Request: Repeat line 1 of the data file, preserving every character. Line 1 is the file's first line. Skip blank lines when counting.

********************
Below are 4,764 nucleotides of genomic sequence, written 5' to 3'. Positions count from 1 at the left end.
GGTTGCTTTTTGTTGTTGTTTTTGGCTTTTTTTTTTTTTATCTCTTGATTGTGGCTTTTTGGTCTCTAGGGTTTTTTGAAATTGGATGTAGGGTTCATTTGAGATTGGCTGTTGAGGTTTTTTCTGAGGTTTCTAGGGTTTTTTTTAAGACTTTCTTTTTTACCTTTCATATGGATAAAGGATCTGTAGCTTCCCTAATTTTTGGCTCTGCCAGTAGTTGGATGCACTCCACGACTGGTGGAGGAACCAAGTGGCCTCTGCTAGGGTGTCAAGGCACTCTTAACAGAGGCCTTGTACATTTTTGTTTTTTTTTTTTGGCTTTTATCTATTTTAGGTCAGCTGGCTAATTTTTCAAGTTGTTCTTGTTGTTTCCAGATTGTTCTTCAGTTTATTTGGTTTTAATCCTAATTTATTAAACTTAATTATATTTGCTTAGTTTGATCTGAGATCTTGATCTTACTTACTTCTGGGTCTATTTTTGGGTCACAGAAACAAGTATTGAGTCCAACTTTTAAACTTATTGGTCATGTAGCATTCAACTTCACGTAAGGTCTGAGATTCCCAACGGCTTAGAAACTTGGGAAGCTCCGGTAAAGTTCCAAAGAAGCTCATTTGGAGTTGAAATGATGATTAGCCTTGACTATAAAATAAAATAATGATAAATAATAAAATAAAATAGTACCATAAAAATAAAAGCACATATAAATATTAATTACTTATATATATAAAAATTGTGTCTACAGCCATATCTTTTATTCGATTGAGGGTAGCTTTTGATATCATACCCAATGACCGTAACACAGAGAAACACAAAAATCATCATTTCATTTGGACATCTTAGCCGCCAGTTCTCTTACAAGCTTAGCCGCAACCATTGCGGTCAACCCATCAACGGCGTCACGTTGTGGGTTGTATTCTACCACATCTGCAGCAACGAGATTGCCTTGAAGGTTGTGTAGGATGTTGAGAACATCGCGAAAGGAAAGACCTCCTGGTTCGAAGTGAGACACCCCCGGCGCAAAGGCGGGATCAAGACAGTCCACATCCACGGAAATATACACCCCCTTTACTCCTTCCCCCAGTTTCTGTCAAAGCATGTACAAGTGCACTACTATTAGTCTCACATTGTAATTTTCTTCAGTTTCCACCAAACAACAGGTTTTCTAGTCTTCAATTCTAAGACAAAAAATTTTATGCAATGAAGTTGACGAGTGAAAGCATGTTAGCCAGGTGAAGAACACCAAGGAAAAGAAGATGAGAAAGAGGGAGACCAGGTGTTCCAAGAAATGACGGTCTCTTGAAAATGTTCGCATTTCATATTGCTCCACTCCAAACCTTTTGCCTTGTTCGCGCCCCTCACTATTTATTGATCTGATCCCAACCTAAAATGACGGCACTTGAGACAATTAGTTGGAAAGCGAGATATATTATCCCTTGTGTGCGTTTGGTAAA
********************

Below are 4,764 nucleotides of genomic sequence, written 5' to 3'. Positions count from 1 at the left end.